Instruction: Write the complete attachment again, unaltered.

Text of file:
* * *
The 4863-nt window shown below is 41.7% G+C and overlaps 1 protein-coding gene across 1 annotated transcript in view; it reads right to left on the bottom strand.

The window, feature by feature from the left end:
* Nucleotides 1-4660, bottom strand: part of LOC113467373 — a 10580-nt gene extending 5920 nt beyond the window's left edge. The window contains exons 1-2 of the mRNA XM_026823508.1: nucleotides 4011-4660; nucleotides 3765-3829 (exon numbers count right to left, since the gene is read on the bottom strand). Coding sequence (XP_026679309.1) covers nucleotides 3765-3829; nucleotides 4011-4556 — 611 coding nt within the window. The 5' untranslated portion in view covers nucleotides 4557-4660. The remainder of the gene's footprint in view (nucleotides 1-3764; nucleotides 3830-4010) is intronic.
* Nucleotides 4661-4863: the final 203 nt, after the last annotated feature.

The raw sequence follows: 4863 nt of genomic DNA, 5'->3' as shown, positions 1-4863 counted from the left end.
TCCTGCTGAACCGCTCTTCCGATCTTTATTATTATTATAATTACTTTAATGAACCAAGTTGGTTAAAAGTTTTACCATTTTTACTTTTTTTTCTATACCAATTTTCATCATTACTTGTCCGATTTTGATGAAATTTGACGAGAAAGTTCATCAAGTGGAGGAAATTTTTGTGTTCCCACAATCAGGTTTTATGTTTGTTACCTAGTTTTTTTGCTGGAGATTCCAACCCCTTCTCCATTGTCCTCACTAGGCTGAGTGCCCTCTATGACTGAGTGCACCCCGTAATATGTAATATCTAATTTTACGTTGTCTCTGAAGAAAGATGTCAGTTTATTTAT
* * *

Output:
The 4863-nt window shown below is 41.7% G+C and overlaps 1 protein-coding gene across 1 annotated transcript in view; it reads right to left on the bottom strand.

The window, feature by feature from the left end:
* Nucleotides 1-4660, bottom strand: part of LOC113467373 — a 10580-nt gene extending 5920 nt beyond the window's left edge. The window contains exons 1-2 of the mRNA XM_026823508.1: nucleotides 4011-4660; nucleotides 3765-3829 (exon numbers count right to left, since the gene is read on the bottom strand). Coding sequence (XP_026679309.1) covers nucleotides 3765-3829; nucleotides 4011-4556 — 611 coding nt within the window. The 5' untranslated portion in view covers nucleotides 4557-4660. The remainder of the gene's footprint in view (nucleotides 1-3764; nucleotides 3830-4010) is intronic.
* Nucleotides 4661-4863: the final 203 nt, after the last annotated feature.

The raw sequence follows: 4863 nt of genomic DNA, 5'->3' as shown, positions 1-4863 counted from the left end.
TCCTGCTGAACCGCTCTTCCGATCTTTATTATTATTATAATTACTTTAATGAACCAAGTTGGTTAAAAGTTTTACCATTTTTACTTTTTTTTCTATACCAATTTTCATCATTACTTGTCCGATTTTGATGAAATTTGACGAGAAAGTTCATCAAGTGGAGGAAATTTTTGTGTTCCCACAATCAGGTTTTATGTTTGTTACCTAGTTTTTTTGCTGGAGATTCCAACCCCTTCTCCATTGTCCTCACTAGGCTGAGTGCCCTCTATGACTGAGTGCACCCCGTAATATGTAATATCTAATTTTACGTTGTCTCTGAAGAAAGATGTCAGTTTATTTAT